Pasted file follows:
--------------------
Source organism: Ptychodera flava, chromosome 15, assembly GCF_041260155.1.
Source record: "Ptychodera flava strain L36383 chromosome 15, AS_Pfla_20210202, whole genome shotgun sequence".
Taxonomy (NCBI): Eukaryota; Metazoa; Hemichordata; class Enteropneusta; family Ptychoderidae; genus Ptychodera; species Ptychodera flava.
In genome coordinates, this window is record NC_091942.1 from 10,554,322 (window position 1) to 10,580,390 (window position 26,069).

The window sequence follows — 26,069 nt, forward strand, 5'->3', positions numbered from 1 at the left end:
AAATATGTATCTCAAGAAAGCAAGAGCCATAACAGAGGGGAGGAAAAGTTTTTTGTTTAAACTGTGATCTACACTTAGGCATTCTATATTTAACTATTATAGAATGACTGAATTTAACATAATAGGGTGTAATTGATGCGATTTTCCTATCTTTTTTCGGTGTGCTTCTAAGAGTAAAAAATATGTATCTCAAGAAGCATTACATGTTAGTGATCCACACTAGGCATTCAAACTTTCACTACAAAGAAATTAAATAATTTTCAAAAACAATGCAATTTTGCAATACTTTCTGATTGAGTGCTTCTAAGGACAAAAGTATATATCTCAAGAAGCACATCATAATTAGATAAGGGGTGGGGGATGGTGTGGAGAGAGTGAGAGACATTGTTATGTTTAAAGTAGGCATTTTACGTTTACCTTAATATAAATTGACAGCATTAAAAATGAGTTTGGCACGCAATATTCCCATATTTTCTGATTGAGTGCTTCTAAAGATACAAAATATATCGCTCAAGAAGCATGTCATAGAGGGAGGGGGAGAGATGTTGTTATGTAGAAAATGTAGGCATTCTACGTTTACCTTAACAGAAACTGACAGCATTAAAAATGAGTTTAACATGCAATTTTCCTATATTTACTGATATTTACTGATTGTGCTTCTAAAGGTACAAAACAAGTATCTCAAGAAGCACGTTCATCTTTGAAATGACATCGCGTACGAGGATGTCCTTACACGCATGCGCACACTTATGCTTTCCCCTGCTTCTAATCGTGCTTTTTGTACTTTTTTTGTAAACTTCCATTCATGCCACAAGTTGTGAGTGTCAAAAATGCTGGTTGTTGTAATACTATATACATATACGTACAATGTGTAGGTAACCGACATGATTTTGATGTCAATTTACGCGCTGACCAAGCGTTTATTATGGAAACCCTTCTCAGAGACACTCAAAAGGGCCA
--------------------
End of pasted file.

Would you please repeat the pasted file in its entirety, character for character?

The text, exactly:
Source organism: Ptychodera flava, chromosome 15, assembly GCF_041260155.1.
Source record: "Ptychodera flava strain L36383 chromosome 15, AS_Pfla_20210202, whole genome shotgun sequence".
Taxonomy (NCBI): Eukaryota; Metazoa; Hemichordata; class Enteropneusta; family Ptychoderidae; genus Ptychodera; species Ptychodera flava.
In genome coordinates, this window is record NC_091942.1 from 10,554,322 (window position 1) to 10,580,390 (window position 26,069).

The window sequence follows — 26,069 nt, forward strand, 5'->3', positions numbered from 1 at the left end:
AAATATGTATCTCAAGAAAGCAAGAGCCATAACAGAGGGGAGGAAAAGTTTTTTGTTTAAACTGTGATCTACACTTAGGCATTCTATATTTAACTATTATAGAATGACTGAATTTAACATAATAGGGTGTAATTGATGCGATTTTCCTATCTTTTTTCGGTGTGCTTCTAAGAGTAAAAAATATGTATCTCAAGAAGCATTACATGTTAGTGATCCACACTAGGCATTCAAACTTTCACTACAAAGAAATTAAATAATTTTCAAAAACAATGCAATTTTGCAATACTTTCTGATTGAGTGCTTCTAAGGACAAAAGTATATATCTCAAGAAGCACATCATAATTAGATAAGGGGTGGGGGATGGTGTGGAGAGAGTGAGAGACATTGTTATGTTTAAAGTAGGCATTTTACGTTTACCTTAATATAAATTGACAGCATTAAAAATGAGTTTGGCACGCAATATTCCCATATTTTCTGATTGAGTGCTTCTAAAGATACAAAATATATCGCTCAAGAAGCATGTCATAGAGGGAGGGGGAGAGATGTTGTTATGTAGAAAATGTAGGCATTCTACGTTTACCTTAACAGAAACTGACAGCATTAAAAATGAGTTTAACATGCAATTTTCCTATATTTACTGATATTTACTGATTGTGCTTCTAAAGGTACAAAACAAGTATCTCAAGAAGCACGTTCATCTTTGAAATGACATCGCGTACGAGGATGTCCTTACACGCATGCGCACACTTATGCTTTCCCCTGCTTCTAATCGTGCTTTTTGTACTTTTTTTGTAAACTTCCATTCATGCCACAAGTTGTGAGTGTCAAAAATGCTGGTTGTTGTAATACTATATACATATACGTACAATGTGTAGGTAACCGACATGATTTTGATGTCAATTTACGCGCTGACCAAGCGTTTATTATGGAAACCCTTCTCAGAGACACTCAAAAGGGCCA